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WPI Engineers Create Miniaturized, Wireless Oxygen Sensors for Sick Infants

The National Institutes of Health (NIH) has granted $1.1 million to a team led by Ulkuhan Guler, a researcher at Worcester Polytechnic Institute (WPI).

WPI Engineers Create Miniaturized, Wireless Oxygen Sensors for Sick Infants

From left, Dr. Lawrence Rhein, Ulkuhan Guler, and Bige Unluturk. Image Credit: Worcester Polytechnic Institute

The funding aims to support the development of a groundbreaking wearable sensor for premature infants. This sensor will tackle racial bias in healthcare by monitoring oxygen levels through two distinct methods and adjusting the measurements to accommodate variations in skin color.

Over four years, the project aims to produce a compact, cost-effective, noninvasive sensor roughly the size of a bandage. This sensor will facilitate the early discharge of infants susceptible to lung disease from hospitals, allowing accurate monitoring in a home setting. Ulkuhan Guler, an Associate Professor in the Department of Electrical and Computer Engineering, serves as the principal investigator for the project.

Premature infants are at risk of respiratory distress, and oxygen monitoring is critical to their care so that they can leave hospitals and go home. Some tools widely used at home to monitor oxygenation, however, do not accurately measure oxygen levels in infants with pigmented skin tones. There is a great need for new technology that mitigates the impact of racial bias in measurements and provides important information to the clinicians who are treating these infants.

Ulkuhan Guler, Associate Professor, Department of Electrical and Computer Engineering, Worcester Polytechnic Institute

In the research endeavor, Guler will collaborate with co-investigators Dr. Lawrence Rhein, Associate Professor and Chair of the Department of Pediatrics at UMass Chan Medical School, and Bige Unluturk, Assistant Professor of Electrical Engineering and Biomedical engineering at Michigan State University.

The team will work on creating a wireless patch equipped with a miniaturized, low-power electronic sensor. This sensor will utilize light to measure blood oxygen levels through two distinct methods: a transcutaneous blood gas monitor, which detects oxygen gases diffusing through the skin, and a pulse oximeter, which assesses reflected or refracted light to determine oxygen saturation in hemoglobin, a protein present in red blood cells.

The sensor will send data to a compact communications hub that can be positioned on an infant's crib or carrier. This hub will run a bias-mitigation algorithm designed to correct inaccuracies in measurements for individuals with different skin colors. The researchers will integrate both hardware and software into a system that will undergo pilot testing on adults and infants in a clinical setting.

The project tackles a multifaceted health and equity challenge. To evaluate a respiratory patient's capacity to intake oxygen and distribute it to the body's tissues, doctors typically resort to drawing blood from an artery. However, this approach is invasive, painful, and only yields data for a specific moment in time.

Pulse oximeters, including those that attach to a fingertip, employ indirect methods to estimate arterial oxygen levels. However, research has indicated that this technology tends to underestimate oxygenation in individuals with pigmented skin.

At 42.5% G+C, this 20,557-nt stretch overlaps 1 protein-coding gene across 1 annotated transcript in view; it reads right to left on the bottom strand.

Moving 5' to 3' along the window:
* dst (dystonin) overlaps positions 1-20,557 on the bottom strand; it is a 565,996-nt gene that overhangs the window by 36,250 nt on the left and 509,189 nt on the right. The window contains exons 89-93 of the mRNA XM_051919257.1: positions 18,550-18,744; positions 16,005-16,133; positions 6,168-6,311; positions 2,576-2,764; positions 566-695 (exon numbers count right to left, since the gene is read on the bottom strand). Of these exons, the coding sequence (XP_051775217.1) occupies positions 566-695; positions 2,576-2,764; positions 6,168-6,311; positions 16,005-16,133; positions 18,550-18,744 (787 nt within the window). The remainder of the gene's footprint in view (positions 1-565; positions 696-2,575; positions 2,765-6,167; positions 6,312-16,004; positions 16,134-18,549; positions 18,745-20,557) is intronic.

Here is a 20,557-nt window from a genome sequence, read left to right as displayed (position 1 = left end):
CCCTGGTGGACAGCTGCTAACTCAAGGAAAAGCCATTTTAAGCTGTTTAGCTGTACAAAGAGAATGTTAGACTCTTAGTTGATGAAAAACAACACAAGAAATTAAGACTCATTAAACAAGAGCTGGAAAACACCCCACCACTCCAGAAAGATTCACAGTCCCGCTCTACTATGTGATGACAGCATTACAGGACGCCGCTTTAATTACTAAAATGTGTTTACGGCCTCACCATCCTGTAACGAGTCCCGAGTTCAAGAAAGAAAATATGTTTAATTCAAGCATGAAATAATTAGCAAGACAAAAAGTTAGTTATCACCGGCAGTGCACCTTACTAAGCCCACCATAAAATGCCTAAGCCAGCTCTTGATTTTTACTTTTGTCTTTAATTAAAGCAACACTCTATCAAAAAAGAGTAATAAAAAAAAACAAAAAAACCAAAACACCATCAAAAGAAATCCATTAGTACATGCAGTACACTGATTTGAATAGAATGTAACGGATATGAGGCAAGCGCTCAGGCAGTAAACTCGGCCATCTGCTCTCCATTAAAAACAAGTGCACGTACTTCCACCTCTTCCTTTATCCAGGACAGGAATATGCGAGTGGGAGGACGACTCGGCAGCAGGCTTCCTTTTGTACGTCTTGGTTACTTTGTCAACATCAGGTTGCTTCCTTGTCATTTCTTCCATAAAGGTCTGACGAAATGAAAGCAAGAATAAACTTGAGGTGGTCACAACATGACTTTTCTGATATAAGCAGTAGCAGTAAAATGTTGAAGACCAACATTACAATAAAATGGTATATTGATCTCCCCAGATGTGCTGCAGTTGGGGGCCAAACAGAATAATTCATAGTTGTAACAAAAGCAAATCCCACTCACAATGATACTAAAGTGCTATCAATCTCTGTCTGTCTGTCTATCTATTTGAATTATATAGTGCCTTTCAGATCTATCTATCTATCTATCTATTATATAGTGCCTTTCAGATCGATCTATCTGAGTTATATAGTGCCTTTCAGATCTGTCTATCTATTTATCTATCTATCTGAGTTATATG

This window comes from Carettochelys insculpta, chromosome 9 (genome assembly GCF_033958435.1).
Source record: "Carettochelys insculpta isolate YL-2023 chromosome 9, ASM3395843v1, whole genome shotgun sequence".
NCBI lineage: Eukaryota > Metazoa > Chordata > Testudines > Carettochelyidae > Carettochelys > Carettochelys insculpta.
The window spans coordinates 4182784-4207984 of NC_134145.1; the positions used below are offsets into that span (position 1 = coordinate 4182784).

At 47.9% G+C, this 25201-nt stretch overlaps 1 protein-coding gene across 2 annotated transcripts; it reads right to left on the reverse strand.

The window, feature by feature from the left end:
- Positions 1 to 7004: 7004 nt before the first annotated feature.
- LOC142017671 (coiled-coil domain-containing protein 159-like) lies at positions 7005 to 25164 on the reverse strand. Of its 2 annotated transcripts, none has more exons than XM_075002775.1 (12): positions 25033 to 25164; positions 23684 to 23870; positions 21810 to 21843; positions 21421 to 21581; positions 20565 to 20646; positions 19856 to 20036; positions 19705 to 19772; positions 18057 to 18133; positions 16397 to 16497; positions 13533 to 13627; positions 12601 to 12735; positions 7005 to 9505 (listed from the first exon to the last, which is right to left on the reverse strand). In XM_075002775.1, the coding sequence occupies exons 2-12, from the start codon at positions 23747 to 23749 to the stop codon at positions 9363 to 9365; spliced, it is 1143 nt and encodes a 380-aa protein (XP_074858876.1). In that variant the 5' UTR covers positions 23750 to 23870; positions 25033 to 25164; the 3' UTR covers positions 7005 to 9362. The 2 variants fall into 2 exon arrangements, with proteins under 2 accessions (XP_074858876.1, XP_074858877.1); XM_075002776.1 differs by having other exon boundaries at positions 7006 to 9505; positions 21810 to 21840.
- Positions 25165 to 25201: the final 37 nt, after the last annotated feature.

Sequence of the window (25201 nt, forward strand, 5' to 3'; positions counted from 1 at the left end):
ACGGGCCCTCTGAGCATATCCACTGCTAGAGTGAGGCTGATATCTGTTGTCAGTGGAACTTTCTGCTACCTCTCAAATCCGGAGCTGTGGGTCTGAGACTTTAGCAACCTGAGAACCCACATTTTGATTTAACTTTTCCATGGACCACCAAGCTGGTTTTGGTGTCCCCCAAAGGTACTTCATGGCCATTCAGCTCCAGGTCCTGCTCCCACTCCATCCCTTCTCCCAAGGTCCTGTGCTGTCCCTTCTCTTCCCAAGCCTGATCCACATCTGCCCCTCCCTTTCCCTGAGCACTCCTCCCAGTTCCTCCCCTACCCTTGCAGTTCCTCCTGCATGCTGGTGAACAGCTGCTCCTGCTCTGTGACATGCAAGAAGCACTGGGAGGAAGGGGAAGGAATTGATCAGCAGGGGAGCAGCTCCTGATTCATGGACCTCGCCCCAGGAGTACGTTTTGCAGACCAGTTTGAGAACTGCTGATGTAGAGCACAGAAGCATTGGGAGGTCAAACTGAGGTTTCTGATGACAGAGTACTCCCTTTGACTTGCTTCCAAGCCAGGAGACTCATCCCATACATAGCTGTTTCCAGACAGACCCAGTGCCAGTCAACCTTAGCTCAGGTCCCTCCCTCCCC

A retrospective study involving 7,126 patients during the COVID-19 pandemic revealed that pulse oximetry overestimated oxygen saturation in Asian, Black, and Hispanic patients compared to White patients. This overestimation failed to identify Black and Hispanic patients who met the criteria for treatment.

In a distinct study involving 294 premature infants, it was observed that pulse oximetry consistently underestimated oxygen levels and hypoxemia (abnormally low oxygen levels) in Black infants when compared to White infants. Furthermore, Guler noted that pulse oximetry is unable to detect excessive oxygenation, or oxygen poisoning, in infants undergoing oxygen therapy.

The current project by the researchers is an extension of Guler's prior efforts to create more precise oxygen sensors. In recognition of her work on the development of a noninvasive sensor for infants that indirectly measures oxygen and carbon dioxide levels in arterial blood, she was awarded the prestigious CAREER Award from the National Science Foundation in 2022. Guler's work in this domain has led to several patent applications.

The team, including Guler, Rhein, and Unluturk, recently presented their research at a WPI symposium they organized titled New Directions in Transcutaneous Blood Gas Monitoring.

While the primary focus of the new research is on infants with respiratory issues, the sensor technology holds the potential for broader applications. It could also be employed to monitor adults with respiratory conditions such as asthma and chronic obstructive pulmonary disease (COPD).

Improved sensors have the potential to help many patients, not just premature infants. If doctors could accurately, effectively, and continuously monitor patients at home, they could potentially discharge premature babies and adults from hospitals earlier and reunite families, which could improve health outcomes and prevent health disparities that can have lifelong consequences.

Ulkuhan Guler, Associate Professor, Department of Electrical and Computer Engineering


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